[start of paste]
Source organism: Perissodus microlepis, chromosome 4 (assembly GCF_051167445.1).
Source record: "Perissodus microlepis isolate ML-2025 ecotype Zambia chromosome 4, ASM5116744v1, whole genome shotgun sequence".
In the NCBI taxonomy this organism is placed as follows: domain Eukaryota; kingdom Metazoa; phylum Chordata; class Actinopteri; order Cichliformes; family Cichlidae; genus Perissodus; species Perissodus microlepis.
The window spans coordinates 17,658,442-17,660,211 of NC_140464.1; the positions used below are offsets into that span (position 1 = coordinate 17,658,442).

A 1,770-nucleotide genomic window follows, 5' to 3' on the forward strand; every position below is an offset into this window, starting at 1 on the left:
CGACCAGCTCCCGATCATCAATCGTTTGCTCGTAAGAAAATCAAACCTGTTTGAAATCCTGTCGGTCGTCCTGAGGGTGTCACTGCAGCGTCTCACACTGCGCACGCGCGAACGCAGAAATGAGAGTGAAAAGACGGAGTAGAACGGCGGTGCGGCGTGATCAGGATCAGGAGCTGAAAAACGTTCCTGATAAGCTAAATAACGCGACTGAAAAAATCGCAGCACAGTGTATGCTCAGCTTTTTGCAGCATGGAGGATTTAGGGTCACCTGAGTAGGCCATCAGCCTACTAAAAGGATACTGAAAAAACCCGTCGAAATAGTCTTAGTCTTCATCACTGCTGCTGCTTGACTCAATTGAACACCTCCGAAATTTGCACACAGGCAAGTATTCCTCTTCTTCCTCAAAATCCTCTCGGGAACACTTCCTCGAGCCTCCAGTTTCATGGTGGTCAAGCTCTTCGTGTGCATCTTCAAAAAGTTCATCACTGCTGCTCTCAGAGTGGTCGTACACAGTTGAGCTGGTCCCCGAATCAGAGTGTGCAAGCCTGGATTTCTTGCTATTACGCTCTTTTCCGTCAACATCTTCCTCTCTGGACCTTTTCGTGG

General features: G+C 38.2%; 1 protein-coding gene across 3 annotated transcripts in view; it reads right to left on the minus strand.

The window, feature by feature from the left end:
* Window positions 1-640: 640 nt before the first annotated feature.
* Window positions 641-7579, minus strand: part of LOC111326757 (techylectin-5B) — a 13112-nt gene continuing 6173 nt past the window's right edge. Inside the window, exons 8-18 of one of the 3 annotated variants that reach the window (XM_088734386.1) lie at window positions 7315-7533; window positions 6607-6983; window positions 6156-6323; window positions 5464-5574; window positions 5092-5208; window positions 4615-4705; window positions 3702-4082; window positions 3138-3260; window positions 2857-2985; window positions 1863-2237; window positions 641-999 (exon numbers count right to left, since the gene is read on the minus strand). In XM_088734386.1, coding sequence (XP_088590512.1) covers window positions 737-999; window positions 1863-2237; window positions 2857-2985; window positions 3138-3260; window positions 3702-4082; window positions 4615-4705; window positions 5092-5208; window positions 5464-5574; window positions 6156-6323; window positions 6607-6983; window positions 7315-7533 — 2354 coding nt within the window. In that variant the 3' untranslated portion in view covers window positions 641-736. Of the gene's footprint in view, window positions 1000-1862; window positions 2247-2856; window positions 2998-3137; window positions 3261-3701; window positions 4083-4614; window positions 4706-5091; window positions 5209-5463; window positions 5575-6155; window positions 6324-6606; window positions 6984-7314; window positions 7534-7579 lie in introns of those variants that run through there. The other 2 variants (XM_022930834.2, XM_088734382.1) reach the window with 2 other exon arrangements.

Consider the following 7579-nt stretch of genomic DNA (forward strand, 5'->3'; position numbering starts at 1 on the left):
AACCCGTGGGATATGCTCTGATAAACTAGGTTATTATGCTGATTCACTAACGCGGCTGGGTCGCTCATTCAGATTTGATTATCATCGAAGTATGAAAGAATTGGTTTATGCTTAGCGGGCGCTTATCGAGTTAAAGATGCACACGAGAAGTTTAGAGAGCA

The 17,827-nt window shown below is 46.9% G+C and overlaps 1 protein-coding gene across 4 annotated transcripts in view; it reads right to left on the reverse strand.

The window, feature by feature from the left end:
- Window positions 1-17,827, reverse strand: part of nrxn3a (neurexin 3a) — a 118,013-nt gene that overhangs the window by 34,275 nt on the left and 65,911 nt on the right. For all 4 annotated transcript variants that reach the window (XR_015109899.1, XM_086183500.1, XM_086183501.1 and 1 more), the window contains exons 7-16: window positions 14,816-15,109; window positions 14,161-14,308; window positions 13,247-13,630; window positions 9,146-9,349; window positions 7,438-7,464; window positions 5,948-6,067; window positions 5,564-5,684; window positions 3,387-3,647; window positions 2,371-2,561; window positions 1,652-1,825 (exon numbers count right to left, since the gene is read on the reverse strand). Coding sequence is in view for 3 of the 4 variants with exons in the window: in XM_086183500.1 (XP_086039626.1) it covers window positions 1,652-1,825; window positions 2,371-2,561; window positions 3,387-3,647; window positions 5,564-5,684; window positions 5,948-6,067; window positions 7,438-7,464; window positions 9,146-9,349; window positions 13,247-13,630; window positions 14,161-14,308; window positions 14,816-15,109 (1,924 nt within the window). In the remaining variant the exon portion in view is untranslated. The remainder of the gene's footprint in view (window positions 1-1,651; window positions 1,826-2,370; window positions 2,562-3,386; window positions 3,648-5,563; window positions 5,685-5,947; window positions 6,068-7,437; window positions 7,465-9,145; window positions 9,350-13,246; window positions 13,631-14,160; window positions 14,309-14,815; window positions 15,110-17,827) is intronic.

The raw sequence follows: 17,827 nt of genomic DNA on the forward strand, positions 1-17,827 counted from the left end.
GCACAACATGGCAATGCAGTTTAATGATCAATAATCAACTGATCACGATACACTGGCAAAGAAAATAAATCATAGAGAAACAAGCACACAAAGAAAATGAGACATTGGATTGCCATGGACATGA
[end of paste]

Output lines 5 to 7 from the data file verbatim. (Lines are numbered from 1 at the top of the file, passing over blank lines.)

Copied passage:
A 1,770-nucleotide genomic window follows, 5' to 3' on the forward strand; every position below is an offset into this window, starting at 1 on the left:
CGACCAGCTCCCGATCATCAATCGTTTGCTCGTAAGAAAATCAAACCTGTTTGAAATCCTGTCGGTCGTCCTGAGGGTGTCACTGCAGCGTCTCACACTGCGCACGCGCGAACGCAGAAATGAGAGTGAAAAGACGGAGTAGAACGGCGGTGCGGCGTGATCAGGATCAGGAGCTGAAAAACGTTCCTGATAAGCTAAATAACGCGACTGAAAAAATCGCAGCACAGTGTATGCTCAGCTTTTTGCAGCATGGAGGATTTAGGGTCACCTGAGTAGGCCATCAGCCTACTAAAAGGATACTGAAAAAACCCGTCGAAATAGTCTTAGTCTTCATCACTGCTGCTGCTTGACTCAATTGAACACCTCCGAAATTTGCACACAGGCAAGTATTCCTCTTCTTCCTCAAAATCCTCTCGGGAACACTTCCTCGAGCCTCCAGTTTCATGGTGGTCAAGCTCTTCGTGTGCATCTTCAAAAAGTTCATCACTGCTGCTCTCAGAGTGGTCGTACACAGTTGAGCTGGTCCCCGAATCAGAGTGTGCAAGCCTGGATTTCTTGCTATTACGCTCTTTTCCGTCAACATCTTCCTCTCTGGACCTTTTCGTGG

General features: G+C 38.2%; 1 protein-coding gene across 3 annotated transcripts in view; it reads right to left on the minus strand.